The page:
Thursday, October 22, 2009

Learn to use your network to build support your ideas

For more than 30 years I've been mobilizing volunteers from different companies in Chicago, and matching them with K-12 youth living in the Cabrini-Green neighborhood of Chicago. Using direct mail, the Internet, and social networking strategies, I've been able to keep several hundred of these volunteers connected to us. Some our still volunteers, serving on our board of directors, organizing events, or still tutoring and mentoring at Cabrini Connections, or in similar programs in different places.

In the past year I've used Linked in and Facebook to reach out to former students and volunteers, and now we have more than 120 former students and volunteers re-connected to each other, and to us. This is enabling us to learn more about the impact of Cabrini Connections, and enables us to provide continued support. I passed on a resume from a former student to some volunteers this week, which is a tangible example of how this network can support youth and volunteers well into their adult lives.

Through the Tutor/Mentor Connection I've connected the programs I've led, and my ideas, to more than 200 similar programs in Chicago and hundreds of others throughout the country. We've connected more than 1500 other resources to these programs through the library of links on our web sites, and the conferences we organize.

However, when someone asks me "who are you working with" or "do you work with lawyers, or engineers, etc.", I've not been able to quickly show who is in my network because it is so large.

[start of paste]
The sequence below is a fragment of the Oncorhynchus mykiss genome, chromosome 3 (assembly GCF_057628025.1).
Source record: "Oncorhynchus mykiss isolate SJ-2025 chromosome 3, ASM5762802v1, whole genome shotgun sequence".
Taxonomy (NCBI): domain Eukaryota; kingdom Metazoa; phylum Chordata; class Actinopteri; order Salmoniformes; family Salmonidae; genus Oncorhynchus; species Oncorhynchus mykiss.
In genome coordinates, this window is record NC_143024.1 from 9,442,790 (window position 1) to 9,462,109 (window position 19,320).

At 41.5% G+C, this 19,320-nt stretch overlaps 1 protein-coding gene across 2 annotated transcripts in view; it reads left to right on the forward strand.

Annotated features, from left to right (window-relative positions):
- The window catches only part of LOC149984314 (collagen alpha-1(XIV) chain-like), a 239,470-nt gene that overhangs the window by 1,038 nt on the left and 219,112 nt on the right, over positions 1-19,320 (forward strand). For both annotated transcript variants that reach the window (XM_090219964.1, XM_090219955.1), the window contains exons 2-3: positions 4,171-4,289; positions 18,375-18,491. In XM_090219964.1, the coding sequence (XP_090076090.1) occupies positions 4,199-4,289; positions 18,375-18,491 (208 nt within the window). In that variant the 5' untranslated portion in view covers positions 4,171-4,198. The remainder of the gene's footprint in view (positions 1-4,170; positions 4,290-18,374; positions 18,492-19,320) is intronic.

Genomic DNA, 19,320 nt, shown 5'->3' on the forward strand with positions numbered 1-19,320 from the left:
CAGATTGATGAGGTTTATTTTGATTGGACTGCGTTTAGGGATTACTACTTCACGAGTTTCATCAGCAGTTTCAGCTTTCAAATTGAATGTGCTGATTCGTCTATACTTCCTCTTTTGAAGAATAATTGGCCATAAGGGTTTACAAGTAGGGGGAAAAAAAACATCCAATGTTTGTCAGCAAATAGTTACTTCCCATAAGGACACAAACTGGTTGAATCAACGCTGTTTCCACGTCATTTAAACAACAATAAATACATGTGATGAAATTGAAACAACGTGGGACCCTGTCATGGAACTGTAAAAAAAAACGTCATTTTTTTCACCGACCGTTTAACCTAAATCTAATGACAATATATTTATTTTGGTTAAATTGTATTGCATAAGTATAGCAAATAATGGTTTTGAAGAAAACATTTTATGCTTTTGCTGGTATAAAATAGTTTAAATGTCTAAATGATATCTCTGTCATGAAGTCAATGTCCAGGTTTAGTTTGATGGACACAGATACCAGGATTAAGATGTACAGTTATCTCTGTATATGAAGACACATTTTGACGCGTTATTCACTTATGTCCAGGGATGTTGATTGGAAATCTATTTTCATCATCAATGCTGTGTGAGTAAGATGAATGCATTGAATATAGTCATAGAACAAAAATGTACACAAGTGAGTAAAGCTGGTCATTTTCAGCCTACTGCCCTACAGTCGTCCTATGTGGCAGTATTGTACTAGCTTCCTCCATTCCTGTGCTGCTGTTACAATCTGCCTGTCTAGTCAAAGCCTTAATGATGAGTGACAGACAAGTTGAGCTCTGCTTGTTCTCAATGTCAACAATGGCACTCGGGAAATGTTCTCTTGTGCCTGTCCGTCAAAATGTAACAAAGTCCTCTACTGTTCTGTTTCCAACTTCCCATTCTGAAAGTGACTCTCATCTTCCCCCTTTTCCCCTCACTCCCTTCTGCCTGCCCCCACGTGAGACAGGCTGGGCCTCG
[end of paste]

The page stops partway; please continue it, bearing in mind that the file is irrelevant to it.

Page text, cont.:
Thus, it is exciting that Valdas Krebs and Jean Russel are speaking at the November 19 and 20 Tutor/Mentor Leadership and Networking Conference. Valdas is one of the leading authorities on Social Network Analysis, or the mapping of networks, and using this knowledge to accomplish organizational or personal goals.

I encourage you to read some of the blog articles Valdas has written, and follow links on his site to others who share his expertise. You can also find ideas on mapping and visualization on our T/MC library. The illustration below illustrates a use of visualization to map resources in our library.

While President Obama is calling for a mobilization of volunteers to solve problems in America, he's not yet showing how to build a network of support that would not only make a tutor/mentor program available in a neighborhood with high poverty and poorly performing schools, but would help it be the very best in the world at helping kids expand their networks, and use them to move successfully into schools, college, jobs and careers.

Learning to map and use your network is a skill that can help all of us, and our teens and volunteers. Come to the conference and make the Tutor/Mentor Connection part of your network.

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